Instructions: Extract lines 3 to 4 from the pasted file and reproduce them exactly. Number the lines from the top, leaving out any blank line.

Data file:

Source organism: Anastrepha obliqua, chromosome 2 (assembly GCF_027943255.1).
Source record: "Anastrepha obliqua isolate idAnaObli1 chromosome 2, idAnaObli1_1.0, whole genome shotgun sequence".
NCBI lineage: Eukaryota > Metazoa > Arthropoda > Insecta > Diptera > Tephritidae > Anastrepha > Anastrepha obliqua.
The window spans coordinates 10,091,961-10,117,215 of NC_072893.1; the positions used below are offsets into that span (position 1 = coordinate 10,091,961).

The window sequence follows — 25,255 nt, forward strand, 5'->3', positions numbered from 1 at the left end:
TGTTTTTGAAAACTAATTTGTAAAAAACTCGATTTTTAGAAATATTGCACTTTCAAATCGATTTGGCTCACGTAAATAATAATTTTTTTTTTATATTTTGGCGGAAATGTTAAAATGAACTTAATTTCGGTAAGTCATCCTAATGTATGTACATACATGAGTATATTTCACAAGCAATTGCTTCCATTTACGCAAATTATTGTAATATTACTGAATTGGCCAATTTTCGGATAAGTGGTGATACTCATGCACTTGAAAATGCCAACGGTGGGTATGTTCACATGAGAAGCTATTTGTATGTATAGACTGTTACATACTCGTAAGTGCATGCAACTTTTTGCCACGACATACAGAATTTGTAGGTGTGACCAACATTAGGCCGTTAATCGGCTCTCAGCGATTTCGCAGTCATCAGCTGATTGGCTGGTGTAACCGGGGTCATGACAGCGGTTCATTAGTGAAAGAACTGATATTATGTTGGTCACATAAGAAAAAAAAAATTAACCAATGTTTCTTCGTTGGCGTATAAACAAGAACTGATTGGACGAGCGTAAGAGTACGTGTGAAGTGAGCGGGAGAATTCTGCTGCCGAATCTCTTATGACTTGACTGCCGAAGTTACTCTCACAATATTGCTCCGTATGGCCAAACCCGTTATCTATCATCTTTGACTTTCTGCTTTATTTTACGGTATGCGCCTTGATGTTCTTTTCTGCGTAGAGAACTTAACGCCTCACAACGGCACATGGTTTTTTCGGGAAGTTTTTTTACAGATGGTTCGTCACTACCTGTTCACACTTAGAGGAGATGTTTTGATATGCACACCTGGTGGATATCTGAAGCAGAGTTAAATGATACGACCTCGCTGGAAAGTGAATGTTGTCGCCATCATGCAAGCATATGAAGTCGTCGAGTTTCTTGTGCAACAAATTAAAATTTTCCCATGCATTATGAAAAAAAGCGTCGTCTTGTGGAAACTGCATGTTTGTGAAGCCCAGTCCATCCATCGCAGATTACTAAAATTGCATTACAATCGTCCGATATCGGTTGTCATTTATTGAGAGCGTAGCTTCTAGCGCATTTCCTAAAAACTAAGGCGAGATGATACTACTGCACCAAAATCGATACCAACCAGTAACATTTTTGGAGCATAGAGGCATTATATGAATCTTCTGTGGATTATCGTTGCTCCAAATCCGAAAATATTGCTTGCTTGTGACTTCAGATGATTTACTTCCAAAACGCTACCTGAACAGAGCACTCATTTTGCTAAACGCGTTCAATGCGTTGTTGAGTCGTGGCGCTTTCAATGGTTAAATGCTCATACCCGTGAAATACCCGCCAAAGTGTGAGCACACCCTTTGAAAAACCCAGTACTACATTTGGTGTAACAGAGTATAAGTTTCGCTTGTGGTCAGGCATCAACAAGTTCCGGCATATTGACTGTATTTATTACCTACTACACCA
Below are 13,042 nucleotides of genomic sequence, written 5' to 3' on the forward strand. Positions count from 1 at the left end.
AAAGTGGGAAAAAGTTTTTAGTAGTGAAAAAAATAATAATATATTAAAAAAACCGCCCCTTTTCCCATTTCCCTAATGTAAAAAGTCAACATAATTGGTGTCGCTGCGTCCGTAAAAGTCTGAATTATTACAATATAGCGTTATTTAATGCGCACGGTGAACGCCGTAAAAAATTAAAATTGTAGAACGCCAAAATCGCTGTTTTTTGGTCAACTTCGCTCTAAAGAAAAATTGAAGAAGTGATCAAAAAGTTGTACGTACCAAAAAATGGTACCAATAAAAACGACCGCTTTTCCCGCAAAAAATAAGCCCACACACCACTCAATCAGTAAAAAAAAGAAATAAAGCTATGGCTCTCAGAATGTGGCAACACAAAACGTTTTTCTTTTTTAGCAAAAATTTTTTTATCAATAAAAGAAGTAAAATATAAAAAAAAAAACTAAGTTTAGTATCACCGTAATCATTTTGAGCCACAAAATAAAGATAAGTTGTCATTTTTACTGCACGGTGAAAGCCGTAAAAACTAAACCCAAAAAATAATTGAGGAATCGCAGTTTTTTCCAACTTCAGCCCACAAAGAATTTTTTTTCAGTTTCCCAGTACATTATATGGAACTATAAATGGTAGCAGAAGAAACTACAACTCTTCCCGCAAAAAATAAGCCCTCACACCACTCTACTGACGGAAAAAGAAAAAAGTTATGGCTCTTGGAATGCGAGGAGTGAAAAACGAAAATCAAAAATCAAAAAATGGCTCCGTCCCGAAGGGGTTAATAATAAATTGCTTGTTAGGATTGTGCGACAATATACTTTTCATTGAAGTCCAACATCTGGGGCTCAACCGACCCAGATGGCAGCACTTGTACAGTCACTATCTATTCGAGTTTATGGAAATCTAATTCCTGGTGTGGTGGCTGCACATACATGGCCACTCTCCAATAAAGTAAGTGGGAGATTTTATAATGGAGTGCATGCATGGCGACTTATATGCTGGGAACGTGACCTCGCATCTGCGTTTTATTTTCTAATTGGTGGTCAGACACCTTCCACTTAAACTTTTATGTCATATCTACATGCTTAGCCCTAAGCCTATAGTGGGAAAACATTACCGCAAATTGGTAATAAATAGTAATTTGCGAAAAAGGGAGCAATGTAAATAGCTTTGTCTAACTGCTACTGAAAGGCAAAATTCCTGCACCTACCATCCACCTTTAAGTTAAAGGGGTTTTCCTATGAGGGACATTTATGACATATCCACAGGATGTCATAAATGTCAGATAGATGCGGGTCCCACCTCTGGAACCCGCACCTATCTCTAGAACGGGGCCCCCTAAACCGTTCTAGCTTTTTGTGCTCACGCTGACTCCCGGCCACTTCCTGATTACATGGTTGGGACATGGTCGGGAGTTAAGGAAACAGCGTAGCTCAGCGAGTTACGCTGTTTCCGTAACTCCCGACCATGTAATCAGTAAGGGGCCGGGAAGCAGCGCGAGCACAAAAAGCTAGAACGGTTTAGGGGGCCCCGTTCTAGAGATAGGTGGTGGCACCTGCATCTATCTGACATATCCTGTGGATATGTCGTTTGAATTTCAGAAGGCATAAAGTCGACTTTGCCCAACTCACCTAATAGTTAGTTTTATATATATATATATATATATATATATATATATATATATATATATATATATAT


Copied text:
NCBI lineage: Eukaryota > Metazoa > Arthropoda > Insecta > Diptera > Tephritidae > Anastrepha > Anastrepha obliqua.
The window spans coordinates 10,091,961-10,117,215 of NC_072893.1; the positions used below are offsets into that span (position 1 = coordinate 10,091,961).